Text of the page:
2 bobbers

The web ads from the Coalition of Minnesota Businesses which includes a statement thanking legislators for growing jobs is accurate, but the statement which thanks these same legislators for not growing the size of state government is false.  Because of the false statement about the size of state government, I give the ads a score of Two Bobbers.

The highest score a fact-check statement can receive on politics.mn is Four Bobbers. If you’d like a political advertisement or statement fact-checked, please send me an e-mail via the contact page on politics.mn. Is my review fair? Leave a comment.

This post was written by Michael Brodkorb and originally published on politics.mn – an inside view of Minnesota politics. Follow politics.mn on Twitter: @politicsdotmn.

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Comments (4)

  1. Submitted by Connie Sullivan on 09/24/2012 - 02:45 pm.

    So the growth of the state budget has slowed, and warrants the business group[s] to thank their Republican legislators. I just don’t see, from this article, how the state of Minnesota, through its legislature, has grown jobs. Isn’t that up to private business, especially since it seems that the total number of actual employees of the state government has gone down in the past several years?

  2. Submitted by Peter Nelson on 09/24/2012 - 07:23 pm.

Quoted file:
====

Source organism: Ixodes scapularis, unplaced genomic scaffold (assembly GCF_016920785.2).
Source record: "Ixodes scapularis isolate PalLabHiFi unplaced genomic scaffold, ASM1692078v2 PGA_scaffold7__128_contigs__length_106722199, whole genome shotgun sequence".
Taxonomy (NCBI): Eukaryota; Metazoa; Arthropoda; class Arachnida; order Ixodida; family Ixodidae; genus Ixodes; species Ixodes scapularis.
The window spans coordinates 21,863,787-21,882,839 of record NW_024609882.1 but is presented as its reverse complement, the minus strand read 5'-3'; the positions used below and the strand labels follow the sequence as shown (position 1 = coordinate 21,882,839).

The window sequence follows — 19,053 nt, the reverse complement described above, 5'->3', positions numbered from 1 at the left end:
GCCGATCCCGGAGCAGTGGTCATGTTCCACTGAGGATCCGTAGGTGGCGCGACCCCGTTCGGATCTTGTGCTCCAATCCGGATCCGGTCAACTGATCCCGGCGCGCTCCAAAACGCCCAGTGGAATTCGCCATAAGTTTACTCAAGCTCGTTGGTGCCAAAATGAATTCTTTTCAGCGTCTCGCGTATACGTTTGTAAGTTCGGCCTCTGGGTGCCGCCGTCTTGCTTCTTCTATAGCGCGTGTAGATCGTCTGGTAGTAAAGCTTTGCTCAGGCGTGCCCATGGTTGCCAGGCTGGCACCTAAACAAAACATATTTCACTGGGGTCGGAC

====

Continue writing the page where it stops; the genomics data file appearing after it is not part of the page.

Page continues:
“Fact check” gets two bobbers

    Based on the “bobber scale,” I’d give this fact check the same two bobbers it gives to the Coalition of Minnesota Businesses’ ad. That’s because the fact check is missing both context and additional facts. It’s certainly true that the government is spending more money in this biennium than the last. But that’s not the whole story. Texas’s budget is about three times higher than Minnesota’s. Based on that fact, would anyone claim Texas is a big goverment state compared to Minnesota? Obviously not. To compare Minnesota to Texas you have to look at the size of the budget in the context of the population and the overall size of the state economy. You must do the same when comparing Minnesota’s budget from year to year. One measure Minnesota Management & Budget must by law post every year is the Price of Government, which reports the state and local revenue collected as a percent of personal income. (See http://www.mmb.state.mn.us/doc/budget/report-pog/june12.pdf). Using that number, since FY2011, government appears to be shrinking as a percent of personal income. Also, the government’s workforce appears to be shrinking. According to the U.S. Census, the number of full-time equivalent public employees in state and local government dropped from 279,290 in 2010 to 277,179 in 2011. (See http://www.census.gov/govs/apes/). I don’t want to suggest that the legislature made substantial strides in reducing the size of government, but there are some numbers that suggest government did shrink a smidge. Thus, it seems calling the claim flat out false fails to meet the lofty standards set by the bobber test.

  3. Submitted by Pat Berg on 09/24/2012 - 11:18 pm.

    Has anyone noticed . . . .

    that Michael Brodkorb is the author of this article?

  4. Submitted by Paul Udstrand on 09/25/2012 - 09:41 am.

    Has anyone noticed…

    Yeah, that’s why I didn’t read it.